Conversations With My Daughter

I love having a teenage daughter. I love her independence, sense of humor, and the way she is able to analyze her growing education and apply it to her life. I love talking with her. I love how we both learn when we converse. We learn about each other’s perspectives and I am learning how she is processing the things that happen within her world. I pray that our conversations will lead her to an understanding about the importance of being empowered, feeling secure in her life, and the significance of being a female. At her age, conversation is my biggest ally. We do not play Littlest Pet Shop anymore and her social outings tend to happen with her girlfriends more often than with me, so conversation is sacred.

However, sometimes having conversations with my daughter is like holding water in my hands. I start with a full cup of water and squeeze my fingers together, trying to shore up all the gaps so water won’t leak through. When I first start the conversation I have her full attention. But slowly she starts to look at her phone, the eye contact diminishes, and I soon realize I am walking a tightrope trying to balance her emotions, hear her words and hold her attention — all while keeping the classic eye roll at bay.  Eventually her attention, just like the water, will seep through my fingers and disappear. And, in the end, I am left with damp hands.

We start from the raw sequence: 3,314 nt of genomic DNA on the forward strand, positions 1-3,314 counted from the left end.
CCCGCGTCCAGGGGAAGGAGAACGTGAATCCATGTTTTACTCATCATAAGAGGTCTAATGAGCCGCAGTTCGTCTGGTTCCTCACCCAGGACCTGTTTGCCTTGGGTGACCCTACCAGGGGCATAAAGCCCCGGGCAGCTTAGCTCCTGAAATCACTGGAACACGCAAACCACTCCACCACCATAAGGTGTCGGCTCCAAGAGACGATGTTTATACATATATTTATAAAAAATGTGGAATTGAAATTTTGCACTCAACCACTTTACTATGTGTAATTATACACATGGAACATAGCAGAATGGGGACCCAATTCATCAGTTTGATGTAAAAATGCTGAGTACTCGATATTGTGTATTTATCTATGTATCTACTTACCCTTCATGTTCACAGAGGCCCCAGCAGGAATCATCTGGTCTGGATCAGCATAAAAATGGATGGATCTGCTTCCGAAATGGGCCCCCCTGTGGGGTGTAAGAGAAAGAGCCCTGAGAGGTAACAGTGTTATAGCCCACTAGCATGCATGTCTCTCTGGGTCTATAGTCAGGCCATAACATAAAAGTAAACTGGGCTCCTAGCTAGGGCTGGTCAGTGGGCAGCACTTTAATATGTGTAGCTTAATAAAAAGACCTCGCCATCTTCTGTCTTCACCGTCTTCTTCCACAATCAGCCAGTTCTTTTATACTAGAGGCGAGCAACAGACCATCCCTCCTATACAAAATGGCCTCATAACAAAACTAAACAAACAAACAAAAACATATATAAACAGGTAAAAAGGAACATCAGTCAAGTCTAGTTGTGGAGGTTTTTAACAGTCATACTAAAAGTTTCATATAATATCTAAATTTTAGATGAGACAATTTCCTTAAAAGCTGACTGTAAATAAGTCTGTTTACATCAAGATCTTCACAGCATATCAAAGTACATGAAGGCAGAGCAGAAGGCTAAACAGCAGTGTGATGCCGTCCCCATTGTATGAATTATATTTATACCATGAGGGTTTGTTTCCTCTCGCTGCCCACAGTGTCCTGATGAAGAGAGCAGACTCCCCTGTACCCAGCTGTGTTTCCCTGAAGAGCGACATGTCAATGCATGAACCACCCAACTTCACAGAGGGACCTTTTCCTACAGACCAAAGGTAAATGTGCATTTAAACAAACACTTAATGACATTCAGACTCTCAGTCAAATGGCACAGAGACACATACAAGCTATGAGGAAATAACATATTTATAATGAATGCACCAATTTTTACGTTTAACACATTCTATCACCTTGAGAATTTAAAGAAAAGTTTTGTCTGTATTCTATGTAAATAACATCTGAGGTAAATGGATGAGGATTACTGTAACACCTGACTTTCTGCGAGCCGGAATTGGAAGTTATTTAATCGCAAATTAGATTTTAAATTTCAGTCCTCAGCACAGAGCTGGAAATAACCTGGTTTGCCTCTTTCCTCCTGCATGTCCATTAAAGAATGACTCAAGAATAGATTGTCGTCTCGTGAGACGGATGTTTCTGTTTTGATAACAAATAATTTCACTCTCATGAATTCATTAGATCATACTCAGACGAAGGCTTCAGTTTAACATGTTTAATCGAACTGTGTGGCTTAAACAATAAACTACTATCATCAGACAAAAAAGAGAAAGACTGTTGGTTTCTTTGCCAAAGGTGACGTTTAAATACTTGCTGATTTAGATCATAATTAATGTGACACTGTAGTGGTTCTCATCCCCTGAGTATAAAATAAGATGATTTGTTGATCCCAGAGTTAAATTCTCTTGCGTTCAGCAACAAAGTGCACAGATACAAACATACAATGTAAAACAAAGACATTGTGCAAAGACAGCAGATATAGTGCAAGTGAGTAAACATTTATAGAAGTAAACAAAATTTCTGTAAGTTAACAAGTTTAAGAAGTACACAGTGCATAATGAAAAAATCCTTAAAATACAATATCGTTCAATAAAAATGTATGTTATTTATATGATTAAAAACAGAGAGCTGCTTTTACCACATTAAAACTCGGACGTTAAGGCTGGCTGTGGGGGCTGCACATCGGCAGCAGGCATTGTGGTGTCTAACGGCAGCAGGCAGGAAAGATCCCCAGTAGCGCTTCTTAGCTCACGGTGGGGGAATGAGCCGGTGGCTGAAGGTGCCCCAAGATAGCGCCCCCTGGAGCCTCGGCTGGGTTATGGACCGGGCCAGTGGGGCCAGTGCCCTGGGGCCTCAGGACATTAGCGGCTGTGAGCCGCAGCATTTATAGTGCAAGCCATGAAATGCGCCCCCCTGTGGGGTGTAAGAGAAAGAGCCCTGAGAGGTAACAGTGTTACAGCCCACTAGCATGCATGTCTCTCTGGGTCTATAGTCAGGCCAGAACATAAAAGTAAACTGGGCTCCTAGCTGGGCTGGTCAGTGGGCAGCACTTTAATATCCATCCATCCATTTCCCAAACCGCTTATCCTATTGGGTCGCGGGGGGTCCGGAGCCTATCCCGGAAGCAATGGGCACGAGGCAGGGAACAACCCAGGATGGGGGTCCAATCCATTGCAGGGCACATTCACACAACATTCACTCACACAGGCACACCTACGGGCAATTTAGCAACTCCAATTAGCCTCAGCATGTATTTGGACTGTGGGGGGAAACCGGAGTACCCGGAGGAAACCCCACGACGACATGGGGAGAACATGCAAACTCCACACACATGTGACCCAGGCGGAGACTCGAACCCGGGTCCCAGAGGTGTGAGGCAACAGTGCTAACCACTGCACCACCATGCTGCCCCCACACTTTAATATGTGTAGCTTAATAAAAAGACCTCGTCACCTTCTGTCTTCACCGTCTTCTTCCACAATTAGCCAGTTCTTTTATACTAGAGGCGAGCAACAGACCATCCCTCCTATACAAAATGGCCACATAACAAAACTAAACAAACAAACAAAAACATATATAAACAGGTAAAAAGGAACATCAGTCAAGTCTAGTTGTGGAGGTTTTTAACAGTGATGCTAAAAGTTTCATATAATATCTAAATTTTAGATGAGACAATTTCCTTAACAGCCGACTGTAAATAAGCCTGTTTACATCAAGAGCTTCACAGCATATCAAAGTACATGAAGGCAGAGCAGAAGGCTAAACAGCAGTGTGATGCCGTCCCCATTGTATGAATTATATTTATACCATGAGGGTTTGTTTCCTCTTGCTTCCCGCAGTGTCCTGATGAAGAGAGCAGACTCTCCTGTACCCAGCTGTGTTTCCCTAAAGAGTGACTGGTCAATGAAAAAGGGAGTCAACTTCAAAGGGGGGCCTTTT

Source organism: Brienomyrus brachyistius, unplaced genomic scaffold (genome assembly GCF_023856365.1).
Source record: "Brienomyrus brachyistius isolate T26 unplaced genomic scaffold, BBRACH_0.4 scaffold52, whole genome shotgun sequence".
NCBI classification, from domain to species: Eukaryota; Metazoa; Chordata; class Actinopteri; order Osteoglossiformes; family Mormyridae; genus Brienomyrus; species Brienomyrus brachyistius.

When we do talk, the conversation tends to happen in the 8 minutes right before she leaves for school, the 10 minutes after curfew when she returns from a date (with a guy who could only talk about football), or around the dinner table, where she is held hostage and her phone does not get a seat. Most of our talks are me listening, soaking up anything and everything she will give me. I respect her space and keep my questions light and airy — or the appearance of light and airy — which at times is beyond excruciating, because sometimes I want to ask a million questions and invade all of her secret spaces. (And I experience impulses to tell her to kick the football player to the curb and date the guy who likes art. But I don’t.)

Yet, sometimes I do push my way into that 16-year-old brain and attempt to pull a conversation out. For instance, the other evening she mentioned that one of her teachers stated that there really wasn’t any protesting until the late 1900s. And, of course, this statement made my world stop spinning. After a couple of dramatic deep breaths, I asked her to repeat herself and give me some context. She said her class was having a timely discussion about all of the marches that have happened over the past year and a half and, in this conversation, her teacher mentioned that protests really didn’t start happening until the later 1900s. All I could think was: What about women’s suffrage?!